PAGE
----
On the shop floor, production lines will need changing to ensure social distancing guidelines can be adhered too. With less human oversight, the importance of IoT feeding data to Enterprise Asset Management systems becomes even more critical.
There is also the challenge of resource management. In China, manufacturers faced with social distancing demand are introducing multiple shifts to keep daily production levels at a similar level to densely populated factory floors. This increases the importance of predictive maintenance, something that Enterprise Asset Management can solve. It also increases cross-training requirements for employees as key workers cannot work more than a single shift. Learning Management Systems may provide an answer.
Outside the organisation, buying habits have changed. Manufacturers need to evolve new routes to market. If retail is in decline, eCommerce is now a crucial channel. Another McKinsey report highlighted that fashion brands that are weathering the pandemic better are already on a digital journey, and they are leveraging eCommerce to achieve this.
Another consideration is servitisation, where manufacturers offer sell outcomes as a service rather than a physical product and layer traditional services on top, for example, paying for the number of units produced by a machine rather than the machine itself. If lower consumption becomes the norm, Manufacturers will need to consider additional services they can adopt as they seek to recover to pre-pandemic revenue levels.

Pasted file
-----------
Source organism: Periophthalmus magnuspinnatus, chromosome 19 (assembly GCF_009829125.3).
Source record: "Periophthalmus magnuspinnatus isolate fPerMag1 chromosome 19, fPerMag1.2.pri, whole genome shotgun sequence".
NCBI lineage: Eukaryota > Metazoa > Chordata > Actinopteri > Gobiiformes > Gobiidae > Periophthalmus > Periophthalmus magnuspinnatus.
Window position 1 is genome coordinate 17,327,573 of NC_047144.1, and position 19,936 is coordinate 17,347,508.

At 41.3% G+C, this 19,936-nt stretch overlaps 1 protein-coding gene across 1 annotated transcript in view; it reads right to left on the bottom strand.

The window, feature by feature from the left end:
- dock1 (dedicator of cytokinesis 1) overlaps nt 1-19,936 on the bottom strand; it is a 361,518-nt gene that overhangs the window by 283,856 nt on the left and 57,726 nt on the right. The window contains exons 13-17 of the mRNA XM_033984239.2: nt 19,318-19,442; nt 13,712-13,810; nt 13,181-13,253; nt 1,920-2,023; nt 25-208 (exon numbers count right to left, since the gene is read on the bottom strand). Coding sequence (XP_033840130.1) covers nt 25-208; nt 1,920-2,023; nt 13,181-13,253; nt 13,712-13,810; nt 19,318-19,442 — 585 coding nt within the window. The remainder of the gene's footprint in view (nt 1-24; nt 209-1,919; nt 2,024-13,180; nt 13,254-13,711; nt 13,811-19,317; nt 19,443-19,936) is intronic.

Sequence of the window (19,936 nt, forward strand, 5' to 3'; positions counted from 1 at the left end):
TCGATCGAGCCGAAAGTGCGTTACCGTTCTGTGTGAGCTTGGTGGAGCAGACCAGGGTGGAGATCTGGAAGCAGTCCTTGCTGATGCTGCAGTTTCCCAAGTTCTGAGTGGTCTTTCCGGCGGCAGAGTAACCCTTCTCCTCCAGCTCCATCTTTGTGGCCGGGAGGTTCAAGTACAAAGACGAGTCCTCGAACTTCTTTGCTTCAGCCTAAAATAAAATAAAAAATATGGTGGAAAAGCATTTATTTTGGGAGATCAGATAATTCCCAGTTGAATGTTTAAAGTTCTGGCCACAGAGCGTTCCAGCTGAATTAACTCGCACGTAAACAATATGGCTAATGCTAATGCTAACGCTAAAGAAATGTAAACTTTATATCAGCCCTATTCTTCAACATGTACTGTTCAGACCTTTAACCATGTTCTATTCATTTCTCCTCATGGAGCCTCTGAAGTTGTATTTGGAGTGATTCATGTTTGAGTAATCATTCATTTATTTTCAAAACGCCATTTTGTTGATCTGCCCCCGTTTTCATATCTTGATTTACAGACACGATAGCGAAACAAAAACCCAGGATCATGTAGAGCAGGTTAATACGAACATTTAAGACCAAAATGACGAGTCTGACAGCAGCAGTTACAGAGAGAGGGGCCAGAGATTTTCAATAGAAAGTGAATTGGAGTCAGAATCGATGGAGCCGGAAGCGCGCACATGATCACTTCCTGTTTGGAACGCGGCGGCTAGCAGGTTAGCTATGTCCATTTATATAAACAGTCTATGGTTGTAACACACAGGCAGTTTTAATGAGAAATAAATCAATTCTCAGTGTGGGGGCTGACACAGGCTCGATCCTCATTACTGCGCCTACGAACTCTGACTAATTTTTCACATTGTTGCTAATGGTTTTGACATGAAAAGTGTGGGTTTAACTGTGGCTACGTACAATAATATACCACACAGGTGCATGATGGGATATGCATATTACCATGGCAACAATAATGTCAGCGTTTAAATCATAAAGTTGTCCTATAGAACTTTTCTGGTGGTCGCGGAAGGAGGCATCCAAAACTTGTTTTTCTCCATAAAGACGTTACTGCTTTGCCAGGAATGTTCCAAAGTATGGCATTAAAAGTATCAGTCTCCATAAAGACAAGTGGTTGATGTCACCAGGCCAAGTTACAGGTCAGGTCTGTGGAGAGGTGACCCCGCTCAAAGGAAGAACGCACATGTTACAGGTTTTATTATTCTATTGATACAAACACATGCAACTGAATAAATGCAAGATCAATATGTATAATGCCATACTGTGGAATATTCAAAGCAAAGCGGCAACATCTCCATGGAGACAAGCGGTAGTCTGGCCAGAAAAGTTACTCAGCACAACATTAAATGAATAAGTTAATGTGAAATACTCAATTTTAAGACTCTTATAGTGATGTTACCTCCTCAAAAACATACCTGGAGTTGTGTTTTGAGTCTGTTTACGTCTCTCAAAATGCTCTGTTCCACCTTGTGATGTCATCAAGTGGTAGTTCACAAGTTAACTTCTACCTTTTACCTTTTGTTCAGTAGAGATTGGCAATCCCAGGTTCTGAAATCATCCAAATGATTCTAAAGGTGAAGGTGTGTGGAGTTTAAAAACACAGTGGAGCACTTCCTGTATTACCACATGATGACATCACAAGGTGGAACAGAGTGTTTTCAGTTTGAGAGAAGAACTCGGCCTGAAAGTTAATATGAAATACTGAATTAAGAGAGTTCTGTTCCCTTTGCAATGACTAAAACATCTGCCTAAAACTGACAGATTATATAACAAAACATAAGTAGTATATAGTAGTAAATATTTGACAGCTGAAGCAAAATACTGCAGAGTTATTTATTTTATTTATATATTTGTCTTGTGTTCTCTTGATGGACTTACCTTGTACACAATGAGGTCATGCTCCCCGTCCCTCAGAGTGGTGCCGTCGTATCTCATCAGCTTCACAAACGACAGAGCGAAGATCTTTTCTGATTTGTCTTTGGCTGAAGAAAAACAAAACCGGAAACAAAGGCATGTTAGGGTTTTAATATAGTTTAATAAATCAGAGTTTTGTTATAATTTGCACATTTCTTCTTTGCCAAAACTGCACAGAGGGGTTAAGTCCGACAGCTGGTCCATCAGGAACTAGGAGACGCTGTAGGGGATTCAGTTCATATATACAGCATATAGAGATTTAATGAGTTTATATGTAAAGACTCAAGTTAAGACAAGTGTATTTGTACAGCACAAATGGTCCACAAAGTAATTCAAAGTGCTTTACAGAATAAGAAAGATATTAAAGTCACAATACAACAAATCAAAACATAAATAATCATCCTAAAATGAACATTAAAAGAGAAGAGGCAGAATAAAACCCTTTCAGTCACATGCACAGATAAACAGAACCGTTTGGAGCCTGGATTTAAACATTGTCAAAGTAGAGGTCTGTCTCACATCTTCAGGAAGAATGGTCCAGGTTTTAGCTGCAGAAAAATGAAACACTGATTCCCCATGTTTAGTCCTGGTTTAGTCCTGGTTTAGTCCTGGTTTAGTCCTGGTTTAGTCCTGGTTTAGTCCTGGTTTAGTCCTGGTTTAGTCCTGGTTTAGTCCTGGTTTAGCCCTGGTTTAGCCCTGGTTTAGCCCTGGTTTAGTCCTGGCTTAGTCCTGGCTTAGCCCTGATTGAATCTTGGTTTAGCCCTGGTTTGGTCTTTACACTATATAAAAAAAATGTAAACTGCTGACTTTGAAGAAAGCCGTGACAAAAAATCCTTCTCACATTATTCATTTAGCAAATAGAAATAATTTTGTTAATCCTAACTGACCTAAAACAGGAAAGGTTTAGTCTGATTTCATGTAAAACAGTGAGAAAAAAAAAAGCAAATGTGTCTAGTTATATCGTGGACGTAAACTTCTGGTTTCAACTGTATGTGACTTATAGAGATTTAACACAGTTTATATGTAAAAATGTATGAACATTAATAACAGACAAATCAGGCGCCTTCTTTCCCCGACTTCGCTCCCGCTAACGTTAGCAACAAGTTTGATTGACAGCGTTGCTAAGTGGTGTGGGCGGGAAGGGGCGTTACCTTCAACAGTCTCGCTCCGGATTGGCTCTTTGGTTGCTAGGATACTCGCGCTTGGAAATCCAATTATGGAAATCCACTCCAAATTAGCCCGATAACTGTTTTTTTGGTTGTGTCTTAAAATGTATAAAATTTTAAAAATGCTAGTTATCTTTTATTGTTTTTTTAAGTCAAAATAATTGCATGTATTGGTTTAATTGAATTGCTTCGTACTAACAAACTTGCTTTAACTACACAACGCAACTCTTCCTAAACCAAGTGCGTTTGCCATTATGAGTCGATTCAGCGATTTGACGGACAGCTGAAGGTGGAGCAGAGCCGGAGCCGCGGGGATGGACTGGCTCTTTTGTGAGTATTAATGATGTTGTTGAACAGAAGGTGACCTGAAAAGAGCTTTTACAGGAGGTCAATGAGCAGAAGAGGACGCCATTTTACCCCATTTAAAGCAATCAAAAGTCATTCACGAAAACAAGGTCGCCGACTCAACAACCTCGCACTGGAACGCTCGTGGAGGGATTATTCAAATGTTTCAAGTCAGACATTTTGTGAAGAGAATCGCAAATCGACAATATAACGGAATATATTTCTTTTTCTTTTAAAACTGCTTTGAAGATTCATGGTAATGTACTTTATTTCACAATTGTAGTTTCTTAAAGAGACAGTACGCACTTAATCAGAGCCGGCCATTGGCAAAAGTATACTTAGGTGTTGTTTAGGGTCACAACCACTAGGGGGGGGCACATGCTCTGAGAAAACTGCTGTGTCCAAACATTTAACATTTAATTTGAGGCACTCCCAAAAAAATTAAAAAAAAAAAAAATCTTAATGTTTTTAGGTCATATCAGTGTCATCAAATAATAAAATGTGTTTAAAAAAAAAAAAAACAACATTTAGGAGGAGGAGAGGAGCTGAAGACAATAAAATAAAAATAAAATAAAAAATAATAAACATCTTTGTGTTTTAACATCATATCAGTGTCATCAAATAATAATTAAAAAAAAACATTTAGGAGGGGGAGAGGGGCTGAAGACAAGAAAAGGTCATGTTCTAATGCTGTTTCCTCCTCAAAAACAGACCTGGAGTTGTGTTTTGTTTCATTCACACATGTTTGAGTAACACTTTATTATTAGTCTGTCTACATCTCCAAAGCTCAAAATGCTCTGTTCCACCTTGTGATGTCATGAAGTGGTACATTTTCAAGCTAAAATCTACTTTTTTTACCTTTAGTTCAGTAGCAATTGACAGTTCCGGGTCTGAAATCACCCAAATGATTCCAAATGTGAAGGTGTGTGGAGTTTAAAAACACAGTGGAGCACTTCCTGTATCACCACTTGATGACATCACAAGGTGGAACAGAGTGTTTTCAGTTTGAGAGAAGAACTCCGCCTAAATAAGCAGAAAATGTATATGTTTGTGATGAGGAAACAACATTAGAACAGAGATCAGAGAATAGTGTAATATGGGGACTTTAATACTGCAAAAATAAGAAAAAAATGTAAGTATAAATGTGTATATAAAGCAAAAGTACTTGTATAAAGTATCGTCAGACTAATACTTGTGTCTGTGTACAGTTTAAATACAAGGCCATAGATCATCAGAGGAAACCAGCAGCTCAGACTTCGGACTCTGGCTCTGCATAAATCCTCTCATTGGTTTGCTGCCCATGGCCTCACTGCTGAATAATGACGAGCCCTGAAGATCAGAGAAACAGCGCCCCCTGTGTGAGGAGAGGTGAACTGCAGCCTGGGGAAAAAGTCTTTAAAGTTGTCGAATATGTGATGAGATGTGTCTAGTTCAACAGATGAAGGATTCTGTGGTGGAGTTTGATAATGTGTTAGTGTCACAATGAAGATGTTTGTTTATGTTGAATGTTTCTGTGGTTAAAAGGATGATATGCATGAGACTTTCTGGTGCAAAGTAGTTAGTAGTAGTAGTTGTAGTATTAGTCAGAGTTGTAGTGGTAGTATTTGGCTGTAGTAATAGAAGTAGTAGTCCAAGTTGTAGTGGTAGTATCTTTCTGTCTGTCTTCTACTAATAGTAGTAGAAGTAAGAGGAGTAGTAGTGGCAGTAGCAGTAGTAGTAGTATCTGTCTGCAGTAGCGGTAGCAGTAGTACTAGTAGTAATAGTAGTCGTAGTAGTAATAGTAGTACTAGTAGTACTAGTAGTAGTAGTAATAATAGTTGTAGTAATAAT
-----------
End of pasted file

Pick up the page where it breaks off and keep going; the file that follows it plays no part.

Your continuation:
Processes, both internal and external to the organisation, are evolving. Human Capital Management (HCM) practices need greater efficiency. They certainly need to become digitalised with a dispersed workforce. Manufacturers can no longer rely on high touch paper-based systems.
Perhaps the most significant impact from COVID-19 has been on the supply chain. COVID-19 introduces even more uncertainty into international supply chains. Manufacturers will need to improve the visibility of where goods are. They will need fully integrated processes around planning, reporting, buying, stocking and prioritisation. The answer is not a single monolithic ERP solution but an integrated hybrid architecture that reduces errors, duplication and increases efficiency.
Supply Chains are likely to become broader, more dynamic and more complex. The regulatory landscape is likely to change, and only cloud-based systems can deliver the flexibility required. Those systems also need to extend the visibility of information into the suppliers themselves. Manufacturers will need to introduce supply chain technologies that can cope with current and future changes.
Is technology the answer
The likely outcome is that manufacturers will have a greater reliance on cloud-based technology. It is not just about software such as Enterprise Resource Management, Enterprise Asset Management, Workforce Management and eCommerce solutions. Manufacturers will need to reconsider Robotics and Cobotics (a collaborative partnership between a human and a robot) on the shop floor. IoT can also help drive both efficiencies within an EAM solution, and future revenues.
As manufacturers begin to collect and own more data, they will need to consider the application of AI and Machine learning on these new data sets. The winners will be those that move quickly to embrace the right technologies at the right time.
As John Boyd believed: “The key to victory is to be able to make appropriate decisions faster than the rate at which the environment evolves.”
Enterprise Times has created a survey executed by SG Analytics which ask a series of questions that looks at how Manufacturers are looking to transition to cloud technology. The survey is open to European respondents in managerial positions. Responses are anonymous. Complete the survey.